ThinkProgress reached out to the Department of Commerce (DOC) about the Brookings report. “Because a lower response rate would lead to increased non-response follow up costs and less accurate responses, this factor was an important consideration in the decision-making process,” said a spokesperson. “Secretary Ross found that the need for accurate citizenship data and the limited burden that the reinstatement of the citizenship question would impose outweigh fears about a potentially lower response rate.”

Undercounting people in the decennial census has serious implications. As many as 1.5 million people of color were unaccounted for in 2010 census, a problem that could be further exacerbated by the decision to restore a question about citizenship.

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This decennial census data is perhaps best known as the means by which congressional seats, electors in each state, and how voting districts are drawn. It’s also used in most national surveys. “If a change to the Census causes problems, that effect will ripple through subsequent attempts to measure pretty much everything,” said Huffington Post polling editor Ariel Edwards-Levy.

Inaccurate decennial census counts will also affect federal assistance programs, like Medicaid (health insurance for low-income and people with disabilities), Section 8 housing, and food assistance. For 12 states whose undocumented populations account for more than 3.5 percent of the national average, this means a smaller share of roughly $800 billion in annual federal funds, according to Brookings. This will “hurt red states as much or more than blue states,” says Shapiro.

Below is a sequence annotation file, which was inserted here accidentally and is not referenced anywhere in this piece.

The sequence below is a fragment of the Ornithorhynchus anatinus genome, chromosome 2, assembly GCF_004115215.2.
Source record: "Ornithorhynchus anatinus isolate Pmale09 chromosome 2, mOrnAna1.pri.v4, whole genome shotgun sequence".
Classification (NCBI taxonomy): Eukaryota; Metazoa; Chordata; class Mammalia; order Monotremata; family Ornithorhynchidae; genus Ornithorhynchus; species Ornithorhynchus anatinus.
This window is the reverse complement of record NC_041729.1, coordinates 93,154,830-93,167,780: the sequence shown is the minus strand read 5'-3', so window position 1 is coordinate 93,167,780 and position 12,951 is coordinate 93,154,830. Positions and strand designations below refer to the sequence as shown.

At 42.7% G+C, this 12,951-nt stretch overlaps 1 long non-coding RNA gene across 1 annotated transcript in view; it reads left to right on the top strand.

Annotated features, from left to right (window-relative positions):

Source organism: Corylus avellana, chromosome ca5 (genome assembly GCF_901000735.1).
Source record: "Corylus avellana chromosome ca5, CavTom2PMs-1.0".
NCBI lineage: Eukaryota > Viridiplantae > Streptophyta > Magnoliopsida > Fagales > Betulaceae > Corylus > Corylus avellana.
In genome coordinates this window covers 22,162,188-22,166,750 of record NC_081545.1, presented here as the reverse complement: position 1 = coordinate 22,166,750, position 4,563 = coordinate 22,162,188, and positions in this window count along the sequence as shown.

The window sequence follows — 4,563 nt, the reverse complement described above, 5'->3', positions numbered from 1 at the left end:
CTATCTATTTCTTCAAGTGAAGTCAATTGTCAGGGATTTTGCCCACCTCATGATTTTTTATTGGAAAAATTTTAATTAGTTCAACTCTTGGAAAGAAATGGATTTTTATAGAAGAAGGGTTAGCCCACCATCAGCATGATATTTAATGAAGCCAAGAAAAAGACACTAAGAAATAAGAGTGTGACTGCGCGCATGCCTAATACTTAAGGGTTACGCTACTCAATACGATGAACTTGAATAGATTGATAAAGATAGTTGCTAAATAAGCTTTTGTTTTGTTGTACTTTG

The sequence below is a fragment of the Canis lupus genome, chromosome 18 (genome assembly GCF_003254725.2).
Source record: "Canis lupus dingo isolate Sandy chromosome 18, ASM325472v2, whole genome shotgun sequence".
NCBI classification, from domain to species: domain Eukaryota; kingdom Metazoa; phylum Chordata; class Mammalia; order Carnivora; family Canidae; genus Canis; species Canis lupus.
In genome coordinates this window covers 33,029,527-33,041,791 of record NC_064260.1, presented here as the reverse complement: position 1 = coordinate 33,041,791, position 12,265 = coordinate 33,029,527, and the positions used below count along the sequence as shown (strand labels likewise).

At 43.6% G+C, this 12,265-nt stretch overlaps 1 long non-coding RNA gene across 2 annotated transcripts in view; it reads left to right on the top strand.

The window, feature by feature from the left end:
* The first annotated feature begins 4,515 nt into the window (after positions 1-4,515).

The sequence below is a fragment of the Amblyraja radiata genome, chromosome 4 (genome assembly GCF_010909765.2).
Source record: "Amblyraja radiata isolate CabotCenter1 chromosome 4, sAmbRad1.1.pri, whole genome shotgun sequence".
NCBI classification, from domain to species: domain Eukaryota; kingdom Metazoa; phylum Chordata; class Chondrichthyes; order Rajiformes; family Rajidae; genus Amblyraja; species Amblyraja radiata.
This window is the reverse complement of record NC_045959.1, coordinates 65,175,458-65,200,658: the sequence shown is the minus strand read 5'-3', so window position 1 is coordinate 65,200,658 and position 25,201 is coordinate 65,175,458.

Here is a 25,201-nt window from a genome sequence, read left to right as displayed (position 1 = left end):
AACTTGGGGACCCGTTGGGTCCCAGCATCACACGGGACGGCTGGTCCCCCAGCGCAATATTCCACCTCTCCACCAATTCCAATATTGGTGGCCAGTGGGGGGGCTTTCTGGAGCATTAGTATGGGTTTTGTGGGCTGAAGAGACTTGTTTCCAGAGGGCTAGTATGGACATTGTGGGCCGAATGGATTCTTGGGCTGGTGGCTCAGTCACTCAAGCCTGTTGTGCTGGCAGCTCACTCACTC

The Donald Trump campaign already is capitalizing on the citizenship question. But one immigrant leader in Texas, which is one of twelve states subject to lose a lot of federal dollars through further undercounting, says she’ll be answering the 2020 census — but she intends to leave citizenship question blank. She is encouraging others to do the same.

“I am not afraid of him or of his immigrant-hating supporters,” Jessica Azua of the Texas Organizing Project told Dallas News. “My family and I will answer the census. We will not answer the citizenship question. I will urge everyone who can hear my voice to not answer the citizenship question.”

ThinkProgress asked DOC about the implications of this tactic and the spokesperson said “[a]ll residents are required by law to respond but DOJ, not Commerce, is responsible for enforcement. Please direct further questions to DOJ.”

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Given the implications of undercounting, many lawmakers are concerned. Four Democratic senators announced Friday that they are calling for a hearing on the 2020 census questionnaire, first reported by NPR. Sens. Kamala Harris (CA), Tom Carper (DE), Gary Peters (MI) and Claire McCaskill (MO) are calling on the Commerce secretary to testify. Already, California is suing over the citizenship question, arguing it’s unconstitutional.